Pakistan declines to join Saudi Arabia’s anti-Iran alliance

Tehran, Jan 8, IRNA – Saudi Arabia’s campaign to build a broad Sunni alliance to contain Iran has apparently suffered at least a setback from Pakistan and was instead invited by Sharif to settle the dispute peacefully.

Islamabad has opted, at least for now, to avoid becoming entangled in the sectarian cold war between Riyadh and Tehran, the Al Monitor reported.
Pakistani Prime Minister Nawaz Sharif has rejected, at least for now, Saudi Arabia’s entreaties for Pakistani troops to help guard the Saudi border with northern Yemen, controlled by native Yemeni revolutionary Houthi forces.
Earlier this month, Pakistani Prime Minister Nawaz Sharif was invited to the kingdom for urgent talks with King Salman bin Abdul-Aziz Al Saud and his advisers.
The embattled king met Sharif at the airport to underscore the importance of the talks. The main topic was the baseless Saudi claim on Iranian aggression in the Arab world and Riyadh’s shared concern with Tel Aviv on the impending deadline for the P5+1 negotiations on Iran’s nuclear project.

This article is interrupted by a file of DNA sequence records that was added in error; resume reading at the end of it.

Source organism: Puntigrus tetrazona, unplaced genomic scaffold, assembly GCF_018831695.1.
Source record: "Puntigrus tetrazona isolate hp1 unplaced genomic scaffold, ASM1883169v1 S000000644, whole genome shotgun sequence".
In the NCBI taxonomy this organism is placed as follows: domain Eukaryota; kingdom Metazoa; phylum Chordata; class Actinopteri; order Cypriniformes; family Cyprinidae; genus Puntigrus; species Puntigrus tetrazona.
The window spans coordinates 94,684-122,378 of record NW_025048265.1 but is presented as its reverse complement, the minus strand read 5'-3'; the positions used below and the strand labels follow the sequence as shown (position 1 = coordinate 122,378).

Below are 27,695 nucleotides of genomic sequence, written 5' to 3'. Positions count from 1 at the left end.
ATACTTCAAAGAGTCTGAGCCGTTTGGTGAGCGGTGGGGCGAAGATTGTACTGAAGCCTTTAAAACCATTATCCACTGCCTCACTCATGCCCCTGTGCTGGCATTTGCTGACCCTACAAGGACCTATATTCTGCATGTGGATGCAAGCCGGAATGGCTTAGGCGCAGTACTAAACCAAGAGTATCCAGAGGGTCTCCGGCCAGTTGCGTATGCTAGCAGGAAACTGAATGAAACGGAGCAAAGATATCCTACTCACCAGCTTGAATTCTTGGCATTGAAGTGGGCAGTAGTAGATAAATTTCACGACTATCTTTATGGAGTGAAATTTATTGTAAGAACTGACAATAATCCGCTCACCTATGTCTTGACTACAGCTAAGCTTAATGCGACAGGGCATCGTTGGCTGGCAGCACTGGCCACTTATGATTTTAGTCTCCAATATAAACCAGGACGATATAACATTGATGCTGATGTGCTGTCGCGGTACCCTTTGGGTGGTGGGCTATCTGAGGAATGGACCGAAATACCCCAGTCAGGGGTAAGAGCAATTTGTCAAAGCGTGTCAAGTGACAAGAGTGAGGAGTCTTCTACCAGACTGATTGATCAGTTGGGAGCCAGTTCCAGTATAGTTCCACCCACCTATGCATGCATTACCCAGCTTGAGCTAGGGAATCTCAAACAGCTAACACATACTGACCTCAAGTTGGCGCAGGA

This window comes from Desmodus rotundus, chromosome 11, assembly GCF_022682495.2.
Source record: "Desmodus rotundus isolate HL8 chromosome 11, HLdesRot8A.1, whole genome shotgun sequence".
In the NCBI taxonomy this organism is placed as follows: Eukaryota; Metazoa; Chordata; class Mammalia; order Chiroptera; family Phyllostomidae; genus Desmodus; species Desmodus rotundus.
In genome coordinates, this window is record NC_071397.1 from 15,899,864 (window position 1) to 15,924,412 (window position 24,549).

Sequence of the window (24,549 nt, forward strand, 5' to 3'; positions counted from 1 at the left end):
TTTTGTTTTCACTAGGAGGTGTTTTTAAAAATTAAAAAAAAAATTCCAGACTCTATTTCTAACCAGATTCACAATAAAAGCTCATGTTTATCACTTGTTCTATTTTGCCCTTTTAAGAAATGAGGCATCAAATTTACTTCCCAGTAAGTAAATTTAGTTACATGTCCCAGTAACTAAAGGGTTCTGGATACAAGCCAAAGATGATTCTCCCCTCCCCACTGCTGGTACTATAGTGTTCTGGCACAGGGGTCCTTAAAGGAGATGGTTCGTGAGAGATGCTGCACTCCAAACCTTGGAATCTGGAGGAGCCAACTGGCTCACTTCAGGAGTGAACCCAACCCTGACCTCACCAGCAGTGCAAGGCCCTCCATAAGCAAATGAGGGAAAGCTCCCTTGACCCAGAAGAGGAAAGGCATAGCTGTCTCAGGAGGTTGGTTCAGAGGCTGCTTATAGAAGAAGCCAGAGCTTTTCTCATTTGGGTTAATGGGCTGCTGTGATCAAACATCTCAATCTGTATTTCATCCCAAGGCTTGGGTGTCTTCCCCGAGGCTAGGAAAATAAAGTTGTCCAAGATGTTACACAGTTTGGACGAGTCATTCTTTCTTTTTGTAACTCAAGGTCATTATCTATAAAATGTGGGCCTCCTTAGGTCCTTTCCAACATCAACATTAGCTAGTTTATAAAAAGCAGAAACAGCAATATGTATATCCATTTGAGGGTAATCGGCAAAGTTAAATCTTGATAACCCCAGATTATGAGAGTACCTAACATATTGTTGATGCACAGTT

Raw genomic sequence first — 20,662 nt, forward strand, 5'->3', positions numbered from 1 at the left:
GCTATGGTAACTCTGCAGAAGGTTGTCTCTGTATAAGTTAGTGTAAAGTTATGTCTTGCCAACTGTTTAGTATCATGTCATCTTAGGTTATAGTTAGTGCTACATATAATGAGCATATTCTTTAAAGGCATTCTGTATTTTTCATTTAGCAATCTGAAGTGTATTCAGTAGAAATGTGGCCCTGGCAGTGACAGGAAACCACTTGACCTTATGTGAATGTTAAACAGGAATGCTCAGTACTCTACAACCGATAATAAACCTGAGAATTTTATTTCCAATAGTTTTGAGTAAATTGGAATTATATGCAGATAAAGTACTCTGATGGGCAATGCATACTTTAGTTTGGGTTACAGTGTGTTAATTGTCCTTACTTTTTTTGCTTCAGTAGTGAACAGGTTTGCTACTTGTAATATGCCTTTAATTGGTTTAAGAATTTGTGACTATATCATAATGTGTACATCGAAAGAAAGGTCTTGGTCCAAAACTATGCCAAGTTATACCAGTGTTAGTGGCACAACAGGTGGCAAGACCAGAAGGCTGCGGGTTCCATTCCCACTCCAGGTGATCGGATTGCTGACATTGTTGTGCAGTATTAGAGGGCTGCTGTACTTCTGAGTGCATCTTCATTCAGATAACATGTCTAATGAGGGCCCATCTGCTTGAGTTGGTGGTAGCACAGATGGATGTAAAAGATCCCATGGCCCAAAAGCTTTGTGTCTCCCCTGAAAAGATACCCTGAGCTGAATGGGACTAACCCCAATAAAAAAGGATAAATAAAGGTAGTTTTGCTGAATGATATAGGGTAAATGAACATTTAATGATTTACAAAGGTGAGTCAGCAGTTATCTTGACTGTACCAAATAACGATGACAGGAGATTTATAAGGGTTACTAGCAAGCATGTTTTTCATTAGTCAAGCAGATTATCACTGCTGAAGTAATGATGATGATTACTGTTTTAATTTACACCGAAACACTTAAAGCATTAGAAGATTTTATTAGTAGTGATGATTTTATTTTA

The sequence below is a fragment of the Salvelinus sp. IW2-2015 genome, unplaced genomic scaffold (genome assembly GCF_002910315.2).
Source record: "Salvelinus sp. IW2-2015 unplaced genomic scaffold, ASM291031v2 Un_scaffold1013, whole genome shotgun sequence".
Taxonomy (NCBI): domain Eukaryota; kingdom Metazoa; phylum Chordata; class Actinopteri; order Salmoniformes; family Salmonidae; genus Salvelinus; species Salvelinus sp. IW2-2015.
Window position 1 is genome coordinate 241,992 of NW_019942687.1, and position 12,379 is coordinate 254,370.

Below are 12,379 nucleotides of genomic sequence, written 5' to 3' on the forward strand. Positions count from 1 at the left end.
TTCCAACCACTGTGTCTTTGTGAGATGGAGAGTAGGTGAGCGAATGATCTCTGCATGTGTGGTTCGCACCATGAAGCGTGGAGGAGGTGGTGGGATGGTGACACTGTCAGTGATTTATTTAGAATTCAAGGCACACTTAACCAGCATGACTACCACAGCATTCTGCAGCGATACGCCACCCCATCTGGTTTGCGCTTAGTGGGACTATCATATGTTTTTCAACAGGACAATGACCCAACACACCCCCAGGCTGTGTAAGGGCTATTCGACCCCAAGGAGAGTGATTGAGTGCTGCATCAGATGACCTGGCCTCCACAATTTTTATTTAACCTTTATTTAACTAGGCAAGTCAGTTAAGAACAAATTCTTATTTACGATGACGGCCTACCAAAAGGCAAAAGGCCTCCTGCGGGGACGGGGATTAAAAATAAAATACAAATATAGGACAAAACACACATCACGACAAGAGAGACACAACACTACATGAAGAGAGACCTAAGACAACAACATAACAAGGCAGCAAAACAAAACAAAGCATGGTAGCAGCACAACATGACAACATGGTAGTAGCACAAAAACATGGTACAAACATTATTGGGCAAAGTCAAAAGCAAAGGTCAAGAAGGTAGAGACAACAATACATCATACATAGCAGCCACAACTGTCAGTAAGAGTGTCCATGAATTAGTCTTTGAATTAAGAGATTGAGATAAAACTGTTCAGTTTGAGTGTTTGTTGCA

The king wanted firm assurances from Sharif that Pakistan would align itself with Saudi Arabia and its Sunni Arab allies against Iran, especially in the unjustly Saudi imposed war now underway in most impoverished and oppressed Yemeni nation.
Salman specifically wanted a Pakistani military contingent to deploy to the kingdom to help defend the vulnerable southwest border with Zaydi Houthi-controlled north Yemen.

There is precedent for a Pakistani army expeditionary force in Saudi Arabia. After the Iranian Revolution, Pakistani dictator Mohammad Zia ul-Haq deployed an elite Pakistani armored brigade to the kingdom at King Fahd’s request to deter any threats to the country. In all, some 40,000 Pakistanis served in the brigade over most of a decade. Today only some Pakistani advisers and experts serve in the kingdom.

According to Pakistani sources, Sharif has reluctantly decided not to send troops to Saudi Arabia for now. Sharif promised closer counterterrorism and military cooperation but no troops for the immediate future. Pakistan also declined to move its embassy in Yemen from Sanaa to Aden as the Saudis and the Gulf Cooperation Council states have done to distance themselves from the Houthis.

The Pakistanis are arguing their military is already overstretched facing the traditional enemy, India, and the increasing threat from the Pakistani Taliban.
Pakistan has its own serious sectarian tensions and violence. About 20% of Pakistanis are Shi’a and sectarian violence has been intensifying in recent years.
Groups linked to the Saudi-backed al-Qaeda such as Lashkar-e-Jhangvi have targeted Shi’a mosques and schools in suicide bombings.


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